The soft maple, in its wild state, is an uncouth and shaggy tree; when grown closely, in a cultivated grove, it is much improved in appearance and a most useful tree. I have seen numerous patches well shaped and eight and ten feet high at three and four years of age. In Nonoma County, Iowa, maple-trees, seven years old from the seed, were large enough to make three ten-foot rails, and an acre yielded three thousand rails. This timber is always in great demand for manufacturing purposes. Its growth in seven years equals that of the walnut in ten. The seeds ripen in June and should be sown in mellow ground as soon as they fall. Plant one and a half inches deep with drills in rows twenty inches apart. They will come up in six days. Keep the weeds out until the plants get a good start. The first year they will grow eighteen or twenty inches. They should be transplanted the next spring, and set out twenty-seven hundred to the acre. They will grow four to five feet the second year. A soft maple planted in 1861 is now forty-nine inches in circumference four feet from the ground.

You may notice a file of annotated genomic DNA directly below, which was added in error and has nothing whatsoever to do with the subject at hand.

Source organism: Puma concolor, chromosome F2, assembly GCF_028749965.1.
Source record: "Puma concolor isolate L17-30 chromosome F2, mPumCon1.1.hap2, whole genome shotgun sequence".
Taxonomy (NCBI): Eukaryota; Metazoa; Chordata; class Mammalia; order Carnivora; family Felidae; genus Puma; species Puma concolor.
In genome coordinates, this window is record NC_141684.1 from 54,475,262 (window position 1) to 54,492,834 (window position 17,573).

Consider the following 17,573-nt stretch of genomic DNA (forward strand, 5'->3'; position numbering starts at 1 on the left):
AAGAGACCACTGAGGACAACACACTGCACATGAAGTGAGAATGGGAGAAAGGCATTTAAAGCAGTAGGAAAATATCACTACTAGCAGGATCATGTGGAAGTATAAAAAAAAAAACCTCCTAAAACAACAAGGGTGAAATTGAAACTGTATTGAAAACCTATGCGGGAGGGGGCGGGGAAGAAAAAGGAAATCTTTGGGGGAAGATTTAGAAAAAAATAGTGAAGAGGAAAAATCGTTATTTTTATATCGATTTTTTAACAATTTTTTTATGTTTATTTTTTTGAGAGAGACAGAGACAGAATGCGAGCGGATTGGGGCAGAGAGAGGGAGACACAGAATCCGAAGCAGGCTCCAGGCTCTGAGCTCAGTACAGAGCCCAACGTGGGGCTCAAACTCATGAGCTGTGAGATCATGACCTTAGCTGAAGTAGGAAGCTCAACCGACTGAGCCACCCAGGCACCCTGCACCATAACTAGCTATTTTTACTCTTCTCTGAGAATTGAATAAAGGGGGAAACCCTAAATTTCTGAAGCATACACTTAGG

The red or soft maple has a wider range of growth than the sugar maple, being found farther north, and grows in the South quite down to the Gulf of Mexico. Its native home is in the low, rich soil in the swamps and along the borders of streams, yet it is frequently met on high lands, but growing less vigorously. In any location it makes a more rapid growth than the sugar maple. The wood is fine-grained and compact, more frequently curly than the sugar maple, but very seldom growing in birds'-eyes. The timber, for solidity and strength, is much inferior to that of the sugar maple, and is of much less value for fuel. It is, however, more valuable as a shade-tree and for planting for forest growth. Its habits being as desirable as the sugar maple and its growth being much more rapid, and an additional beauty found in its foliage, makes it very desirable for transplanting. The additional beauty is the deep scarlet-red color of the twigs and flowers very early in the spring, long before any other flowers appear. The wood of the red maple is suitable for turning and carving, and it is much used for the stocks of shotguns, rifles, etc. It is sometimes confounded with the silver maple, but its wood is harder and finer grained. It grows to the height of sixty or seventy feet, and from two to three feet in diameter. It is hardly probable that it will ever be cultivated for anything but its beauty. The seeds are about half as large as those of the sugar maple, are a deep red, and are ripe about the same time.